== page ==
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VOL. 128 | NO. 41 | Thursday, February 28, 2013

Legal Path to Special Master Unclear

By Bill Dries

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If U.S. District Court for the Western District of Tennessee Judge Samuel “Hardy” Mays appoints a special master to oversee the merger of Shelby County’s two public school systems, there are legal questions about how much authority the master would have and precisely what he or she would do to advance the merger’s pace.

And during a surprising status conference on the schools court case Monday, Feb. 25, Mays heard those questions from attorneys for the various sides in the lawsuit, according to the one attorney in the room who does not represent someone in the case.

Countywide school board attorney Valerie Speakman briefed school board members Tuesday, Feb. 26, on her appearance at the closed conference. Mays specifically invited her to be there for the school board. Her account indicated she and the other attorneys were surprised when Mays mentioned the possibility of a special master.

“Among the parties there was a question as to whether the judge has the power, if you will, to tell (school) board members how to vote and when to vote and what to vote on,” she said. “I suspect that he would have the greatest latitude in giving us deadlines on when to do things.”

Speakman said she was present a year ago when the issue of appointing a special master was raised. The special master is in the 2011 consent decree agreed to by all sides that sets the terms for the merger including the creation of the current 23-member school board.

Speakman said a year ago Mays indicated the special master “was only to be used with legal disputes between the parties.”

“He said that a special master was not to be used to resolve disputes among this body,” Speakman said, adding that when Mays raised the issue again Monday, “The immediate reaction among all the parties was what would the special master do.”

After hearing from Speakman and asking a lot of questions, the school board voted Tuesday, Feb. 26, to file no response to Mays’ call for positions on whether he should appoint the master and if so, whom he might consider for the job.

The board’s decision was recommended by interim Memphis City Schools superintendent Dorsey Hopson.

“I would recommend as a lawyer to not file anything,” said Hopson, who prior to his appointment last month was general counsel to Memphis City Schools. “When you invite somebody into your kitchen … it’s just a recipe for disaster.”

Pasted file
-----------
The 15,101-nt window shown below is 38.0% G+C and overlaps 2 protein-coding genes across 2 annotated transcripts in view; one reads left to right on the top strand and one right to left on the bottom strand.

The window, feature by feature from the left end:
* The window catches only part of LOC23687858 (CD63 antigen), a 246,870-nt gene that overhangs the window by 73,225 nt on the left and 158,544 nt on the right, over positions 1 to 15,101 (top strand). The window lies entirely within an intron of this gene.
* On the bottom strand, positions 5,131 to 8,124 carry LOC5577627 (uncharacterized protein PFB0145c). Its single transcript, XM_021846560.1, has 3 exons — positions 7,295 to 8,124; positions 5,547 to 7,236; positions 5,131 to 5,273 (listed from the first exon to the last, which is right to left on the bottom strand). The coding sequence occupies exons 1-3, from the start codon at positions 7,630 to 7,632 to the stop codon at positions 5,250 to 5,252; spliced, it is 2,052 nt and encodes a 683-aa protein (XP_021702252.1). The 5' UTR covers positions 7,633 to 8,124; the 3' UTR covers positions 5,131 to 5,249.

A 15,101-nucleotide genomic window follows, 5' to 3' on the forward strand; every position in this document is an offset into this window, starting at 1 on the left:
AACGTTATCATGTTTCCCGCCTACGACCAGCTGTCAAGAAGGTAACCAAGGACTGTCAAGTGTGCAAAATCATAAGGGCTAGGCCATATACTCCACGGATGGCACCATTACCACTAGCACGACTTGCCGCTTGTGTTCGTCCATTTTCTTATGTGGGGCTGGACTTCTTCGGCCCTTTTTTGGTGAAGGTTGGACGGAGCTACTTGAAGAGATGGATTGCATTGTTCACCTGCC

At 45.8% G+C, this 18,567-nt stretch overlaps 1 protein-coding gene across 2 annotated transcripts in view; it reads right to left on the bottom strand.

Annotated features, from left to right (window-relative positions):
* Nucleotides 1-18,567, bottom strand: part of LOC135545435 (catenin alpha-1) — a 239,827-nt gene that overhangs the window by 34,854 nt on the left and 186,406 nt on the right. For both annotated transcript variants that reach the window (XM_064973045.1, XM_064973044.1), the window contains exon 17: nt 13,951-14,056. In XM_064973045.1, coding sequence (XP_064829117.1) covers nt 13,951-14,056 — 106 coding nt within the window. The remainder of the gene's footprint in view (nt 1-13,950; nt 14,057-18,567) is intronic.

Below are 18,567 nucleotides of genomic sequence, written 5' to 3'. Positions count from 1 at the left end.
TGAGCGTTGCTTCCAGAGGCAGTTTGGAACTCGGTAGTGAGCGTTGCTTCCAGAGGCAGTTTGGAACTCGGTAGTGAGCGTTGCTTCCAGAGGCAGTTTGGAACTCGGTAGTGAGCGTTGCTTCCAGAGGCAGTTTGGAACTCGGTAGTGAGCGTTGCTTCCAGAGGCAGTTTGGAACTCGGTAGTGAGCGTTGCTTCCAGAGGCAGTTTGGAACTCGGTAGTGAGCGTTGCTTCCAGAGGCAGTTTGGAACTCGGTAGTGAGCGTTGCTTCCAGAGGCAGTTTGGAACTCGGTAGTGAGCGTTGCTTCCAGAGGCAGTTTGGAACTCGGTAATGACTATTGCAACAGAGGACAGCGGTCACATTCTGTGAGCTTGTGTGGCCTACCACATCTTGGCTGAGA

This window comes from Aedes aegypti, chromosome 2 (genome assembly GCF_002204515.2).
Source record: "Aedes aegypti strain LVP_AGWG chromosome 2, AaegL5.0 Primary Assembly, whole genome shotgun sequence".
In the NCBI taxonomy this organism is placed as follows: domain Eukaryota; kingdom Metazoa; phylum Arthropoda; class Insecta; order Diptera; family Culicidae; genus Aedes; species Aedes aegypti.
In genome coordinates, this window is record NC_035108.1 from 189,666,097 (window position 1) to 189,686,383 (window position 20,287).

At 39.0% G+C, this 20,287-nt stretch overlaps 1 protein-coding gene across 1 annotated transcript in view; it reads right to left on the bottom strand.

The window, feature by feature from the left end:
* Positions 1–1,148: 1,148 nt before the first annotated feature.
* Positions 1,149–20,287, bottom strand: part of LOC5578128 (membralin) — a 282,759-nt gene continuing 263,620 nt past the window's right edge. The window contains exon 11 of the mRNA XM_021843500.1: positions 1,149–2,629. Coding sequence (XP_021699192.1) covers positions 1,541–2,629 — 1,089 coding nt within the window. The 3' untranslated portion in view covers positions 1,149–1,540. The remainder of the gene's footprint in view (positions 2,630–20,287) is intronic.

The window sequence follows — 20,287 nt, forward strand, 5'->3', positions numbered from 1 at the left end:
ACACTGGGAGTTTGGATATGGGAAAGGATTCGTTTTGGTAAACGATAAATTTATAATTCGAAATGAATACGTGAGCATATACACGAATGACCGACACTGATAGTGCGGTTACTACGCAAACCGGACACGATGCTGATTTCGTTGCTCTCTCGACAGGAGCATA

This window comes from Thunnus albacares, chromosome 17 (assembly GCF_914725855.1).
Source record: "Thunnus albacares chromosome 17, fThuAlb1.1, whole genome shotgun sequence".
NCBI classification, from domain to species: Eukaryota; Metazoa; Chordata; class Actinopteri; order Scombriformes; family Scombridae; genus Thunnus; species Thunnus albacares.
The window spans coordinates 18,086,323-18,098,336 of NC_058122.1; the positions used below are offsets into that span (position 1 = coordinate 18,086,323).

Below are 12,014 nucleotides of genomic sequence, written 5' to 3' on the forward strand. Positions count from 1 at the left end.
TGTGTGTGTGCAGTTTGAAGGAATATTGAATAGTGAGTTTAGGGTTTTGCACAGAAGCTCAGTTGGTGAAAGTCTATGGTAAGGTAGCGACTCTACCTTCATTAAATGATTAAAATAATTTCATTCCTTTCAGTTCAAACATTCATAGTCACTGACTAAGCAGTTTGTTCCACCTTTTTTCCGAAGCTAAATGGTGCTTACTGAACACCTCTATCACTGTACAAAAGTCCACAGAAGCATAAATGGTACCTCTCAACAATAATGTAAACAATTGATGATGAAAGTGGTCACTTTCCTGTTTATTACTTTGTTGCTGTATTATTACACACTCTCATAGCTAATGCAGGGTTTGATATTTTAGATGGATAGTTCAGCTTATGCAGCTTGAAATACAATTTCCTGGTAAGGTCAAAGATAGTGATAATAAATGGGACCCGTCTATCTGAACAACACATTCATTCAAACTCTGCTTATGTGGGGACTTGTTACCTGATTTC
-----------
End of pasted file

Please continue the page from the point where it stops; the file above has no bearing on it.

Mays set a Wednesday afternoon deadline for the different parties in the 2-year-old schools lawsuit to file a response, if they wished, on the matter of the special master. That included what the duties of a special master would be if appointed.

Watch The Daily News Online, www.memphisdailynews.com, for updates on the filings.

Speakman said Mays specifically thought the timeline for picking the merger superintendent is much too late. The school board voted last year to hire a consulting firm to conduct a national search for a superintendent and had an original goal of hiring the merger superintendent by mid-February. At its meeting a week ago, the board approved a new timeline, putting the hire date in the third week of May.

Some school board members indicated they will probably propose that the board push the search timeline past the start of the first merger school year in August or otherwise put off the search.

That would make official what is already the de facto working arrangement with last month’s resignation of Memphis City Schools superintendent Kriner Cash. With Cash’s departure, Shelby County Schools superintendent John Aitken has become the superintendent in charge of the merger planning.

Some board members argued that Mays’ consideration of a special master comes as the board is about to make major policy decisions such as whether to outsource custodial and transportation services.

“It took us awhile to get off the tricycle and get on the bicycle,” school board member Diane George said. “We meet just once a month and these decisions I know are not as rapidly as they would like them to be. … One dot causes another thing to happen and we’ve got to start connecting these dots to make a big dot.”

School board member Tomeka Hart was one of several board members who said the process hasn’t moved as fast as she has wanted.

“I think we have been ridiculously delayed and putting things off,” she said. “I don’t like the process from the beginning. But there’s nothing in the (2011 consent decree) that I see that can say we are late.”

School board vice chairwoman Teresa Jones was more adamant about her frustration.

“We need to own what’s going on here. … It’s the factions on this board,” she said. “They are the reason we continue to have these same conversations over and over and over again. We vote on a resolution. We embark on a path. At the very next meeting, we start all over again.”

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